• ResourceType and a quantity value. It can be any resource: gold, gems, horses, fish, etc.
• ImprovementType and a "pillaged" boolean flag. It can be any improvement: mines, farm, etc. Goodies, city ruins and barbarian camps are also improvements.
• RouteType. It can be none, road or railroad.
• ArtStyleType. It can be South America, Asian, European, Middle-East, Polynesian Greco-Roman or Barbarian. It decides which graphics will be used to render the plot.
• Besides of those, a plot also stores its coordinates, references to the city and units it hosts, its owner index, and visibility flags for every player in the game.

### Areas

• The map is divided into different areas: one per landmass and one per watermass. That is, all plots in an island belong to the same area, which is different from the closest continent's area. Every lake or inner sea also has their own areas.
• Areas are represented in the API by the Area type.
• Water areas that contains nine plots at most are lakes. Otherwise they are oceans.
• Areas are computed when the map is generated, through Map.RecalculateAreas(). You should not recompute them unless you turn some plots from water to land and reciprocally.
• In Civ4 impassable plots had their distinct areas and they could diode a landmass into sub-areas. This is no longer true in civ5.

# Rivers

### Methods You can only query or modify three edges per plot: E, SE, SW

Every plot has:

• Three status getters:
• `bool Plot:IsWOfRiver()`. Checks the east edge (IsWOfRiver stands for "is at the west of a river")
• `bool Plot:IsNWOfRiver()`. SE edge.
• `bool Plot:IsNEOfRiver()`. SW edge.
• Three direction getters:
• `FlowDirectionType Plot:GetRiverEFlowDirection()`.
• `FlowDirectionType Plot:GetRiverSEFlowDirection()`.
• `FlowDirectionType Plot:GetRiverSWFlowDirection()`.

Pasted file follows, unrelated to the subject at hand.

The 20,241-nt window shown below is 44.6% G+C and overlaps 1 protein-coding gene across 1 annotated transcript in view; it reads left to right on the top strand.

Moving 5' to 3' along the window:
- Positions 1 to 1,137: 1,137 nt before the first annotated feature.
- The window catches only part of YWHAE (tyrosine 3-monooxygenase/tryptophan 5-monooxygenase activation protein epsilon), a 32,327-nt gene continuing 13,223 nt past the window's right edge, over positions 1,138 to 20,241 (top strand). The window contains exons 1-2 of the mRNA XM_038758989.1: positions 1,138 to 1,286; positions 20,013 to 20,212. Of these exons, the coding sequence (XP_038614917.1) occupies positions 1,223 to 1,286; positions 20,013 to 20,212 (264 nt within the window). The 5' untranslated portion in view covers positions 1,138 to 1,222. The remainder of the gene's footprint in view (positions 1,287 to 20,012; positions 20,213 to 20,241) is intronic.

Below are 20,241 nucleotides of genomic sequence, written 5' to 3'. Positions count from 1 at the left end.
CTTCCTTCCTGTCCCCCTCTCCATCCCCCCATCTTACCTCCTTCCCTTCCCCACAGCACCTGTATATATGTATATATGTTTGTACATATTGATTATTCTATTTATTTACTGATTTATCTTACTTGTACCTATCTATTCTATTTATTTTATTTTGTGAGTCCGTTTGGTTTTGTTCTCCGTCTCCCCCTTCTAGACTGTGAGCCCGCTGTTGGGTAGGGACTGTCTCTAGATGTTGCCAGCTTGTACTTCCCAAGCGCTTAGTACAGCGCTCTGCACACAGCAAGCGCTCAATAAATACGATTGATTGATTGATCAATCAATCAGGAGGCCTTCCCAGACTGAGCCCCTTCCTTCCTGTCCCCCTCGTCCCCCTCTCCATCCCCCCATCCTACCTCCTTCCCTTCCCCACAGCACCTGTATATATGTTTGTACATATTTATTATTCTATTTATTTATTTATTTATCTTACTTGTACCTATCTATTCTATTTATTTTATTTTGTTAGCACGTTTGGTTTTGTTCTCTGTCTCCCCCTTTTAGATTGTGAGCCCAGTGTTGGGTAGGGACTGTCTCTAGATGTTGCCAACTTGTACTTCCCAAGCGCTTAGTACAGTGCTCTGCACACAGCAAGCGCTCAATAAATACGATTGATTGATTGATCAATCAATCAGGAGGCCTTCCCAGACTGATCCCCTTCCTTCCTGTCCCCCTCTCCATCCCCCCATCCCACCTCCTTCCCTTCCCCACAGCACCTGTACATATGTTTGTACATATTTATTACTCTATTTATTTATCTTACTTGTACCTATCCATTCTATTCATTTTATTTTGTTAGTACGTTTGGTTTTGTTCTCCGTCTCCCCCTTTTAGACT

• Three setters:
• `Plot:SetWOfRiver(bool hasRiver, FlowDirectionType flow = -1)`.
• `Plot:SetNWOfRiver(bool hasRiver, FlowDirectionType flow = -1)`.
• `Plot:SetNEOfRiver(bool hasRiver, FlowDirectionType flow = -1)`.
• Two generalized getters that return true if there is a river in the specified direction (or towards the specified plot):
• `bool Plot:IsRiverCrossing(DirectionType direction)`
• `bool Plot:IsRiverCrossingToPlot(Plot toPlot)`

### Generalized functions

The fact that you can only query three edges is troublesome. Here are simple functions to circumvent this limitation. Note that the HasRiver function is redundant with the IsRiverCrossing and IsRiverCrossingToPlot methods.

```function HasRiver(plot, direction)
if direction == 1 then return plot:IsWOfRiver() end
if direction == 2 then return plot:IsNWOfRiver() end
if direction == 3 then return plot:IsNEOfRiver() end
local neighbor = Map.PlotDirection(plot:GetX(), plot:GetY(), direction)
return HasRiver(neighbor, direction - 3)
end

function GetRiverFlow(plot, direction)
if direction == 1 then return plot:GetRiverEFlowDirection() end
if direction == 2 then return plot:GetRiverSEFlowDirection() end
if direction == 3 then return plot:GetRiverSWFlowDirection() end
local neighbor = Map.PlotDirection(plot:GetX(), plot:GetY(), direction)
return GetRiverFlow(neighbor, direction - 3)
end

function SetRiver(plot, direction, hasRiver, flowDirection)
if direction == 1 then return plot:SetWOfRiver(hasRiver, flowDirection) end
if direction == 2 then return plot:SetNWOfRiver(hasRiver, flowDirection) end
if direction == 3 then return plot:SetNEOfRiver(hasRiver, flowDirection) end
local neighbor = Map.PlotDirection(plot:GetX(), plot:GetY(), direction)
return SetRiver(neighbor, direction - 3, hasRiver, flowDirection)
end```